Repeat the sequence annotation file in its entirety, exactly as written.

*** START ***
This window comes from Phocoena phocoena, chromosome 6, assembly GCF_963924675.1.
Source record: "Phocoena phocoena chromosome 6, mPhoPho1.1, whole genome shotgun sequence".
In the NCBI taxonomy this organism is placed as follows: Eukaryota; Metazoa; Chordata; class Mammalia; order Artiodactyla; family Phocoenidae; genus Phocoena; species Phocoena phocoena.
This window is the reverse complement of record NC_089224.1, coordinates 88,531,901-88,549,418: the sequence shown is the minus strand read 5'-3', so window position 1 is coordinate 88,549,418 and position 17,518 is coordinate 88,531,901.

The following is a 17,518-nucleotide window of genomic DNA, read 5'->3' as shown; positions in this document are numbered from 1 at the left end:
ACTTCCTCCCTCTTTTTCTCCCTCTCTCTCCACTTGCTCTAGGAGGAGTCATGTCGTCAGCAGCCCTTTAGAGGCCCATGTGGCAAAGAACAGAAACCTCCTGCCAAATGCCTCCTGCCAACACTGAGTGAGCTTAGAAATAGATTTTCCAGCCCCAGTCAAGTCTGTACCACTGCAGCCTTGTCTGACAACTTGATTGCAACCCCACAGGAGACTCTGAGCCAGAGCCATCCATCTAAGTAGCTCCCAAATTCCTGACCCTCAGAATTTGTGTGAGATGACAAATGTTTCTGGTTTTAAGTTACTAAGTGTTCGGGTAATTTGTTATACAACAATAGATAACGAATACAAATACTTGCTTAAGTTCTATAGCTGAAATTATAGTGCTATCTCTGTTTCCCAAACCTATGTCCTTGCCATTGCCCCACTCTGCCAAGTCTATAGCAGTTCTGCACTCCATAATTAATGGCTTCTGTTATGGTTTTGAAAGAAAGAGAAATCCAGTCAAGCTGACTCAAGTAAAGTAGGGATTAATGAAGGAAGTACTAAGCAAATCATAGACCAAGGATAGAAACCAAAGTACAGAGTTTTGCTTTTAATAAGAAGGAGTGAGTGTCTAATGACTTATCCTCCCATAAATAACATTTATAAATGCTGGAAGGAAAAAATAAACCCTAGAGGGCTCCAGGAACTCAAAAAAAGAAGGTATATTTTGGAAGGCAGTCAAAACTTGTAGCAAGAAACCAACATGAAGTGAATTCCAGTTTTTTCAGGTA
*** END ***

This window comes from Phocoena phocoena, chromosome 6, assembly GCF_963924675.1.
Source record: "Phocoena phocoena chromosome 6, mPhoPho1.1, whole genome shotgun sequence".
In the NCBI taxonomy this organism is placed as follows: Eukaryota; Metazoa; Chordata; class Mammalia; order Artiodactyla; family Phocoenidae; genus Phocoena; species Phocoena phocoena.
This window is the reverse complement of record NC_089224.1, coordinates 88,531,901-88,549,418: the sequence shown is the minus strand read 5'-3', so window position 1 is coordinate 88,549,418 and position 17,518 is coordinate 88,531,901.

The following is a 17,518-nucleotide window of genomic DNA, read 5'->3' as shown; positions in this document are numbered from 1 at the left end:
ACTTCCTCCCTCTTTTTCTCCCTCTCTCTCCACTTGCTCTAGGAGGAGTCATGTCGTCAGCAGCCCTTTAGAGGCCCATGTGGCAAAGAACAGAAACCTCCTGCCAAATGCCTCCTGCCAACACTGAGTGAGCTTAGAAATAGATTTTCCAGCCCCAGTCAAGTCTGTACCACTGCAGCCTTGTCTGACAACTTGATTGCAACCCCACAGGAGACTCTGAGCCAGAGCCATCCATCTAAGTAGCTCCCAAATTCCTGACCCTCAGAATTTGTGTGAGATGACAAATGTTTCTGGTTTTAAGTTACTAAGTGTTCGGGTAATTTGTTATACAACAATAGATAACGAATACAAATACTTGCTTAAGTTCTATAGCTGAAATTATAGTGCTATCTCTGTTTCCCAAACCTATGTCCTTGCCATTGCCCCACTCTGCCAAGTCTATAGCAGTTCTGCACTCCATAATTAATGGCTTCTGTTATGGTTTTGAAAGAAAGAGAAATCCAGTCAAGCTGACTCAAGTAAAGTAGGGATTAATGAAGGAAGTACTAAGCAAATCATAGACCAAGGATAGAAACCAAAGTACAGAGTTTTGCTTTTAATAAGAAGGAGTGAGTGTCTAATGACTTATCCTCCCATAAATAACATTTATAAATGCTGGAAGGAAAAAATAAACCCTAGAGGGCTCCAGGAACTCAAAAAAAGAAGGTATATTTTGGAAGGCAGTCAAAACTTGTAGCAAGAAACCAACATGAAGTGAATTCCAGTTTTTTCAGGTA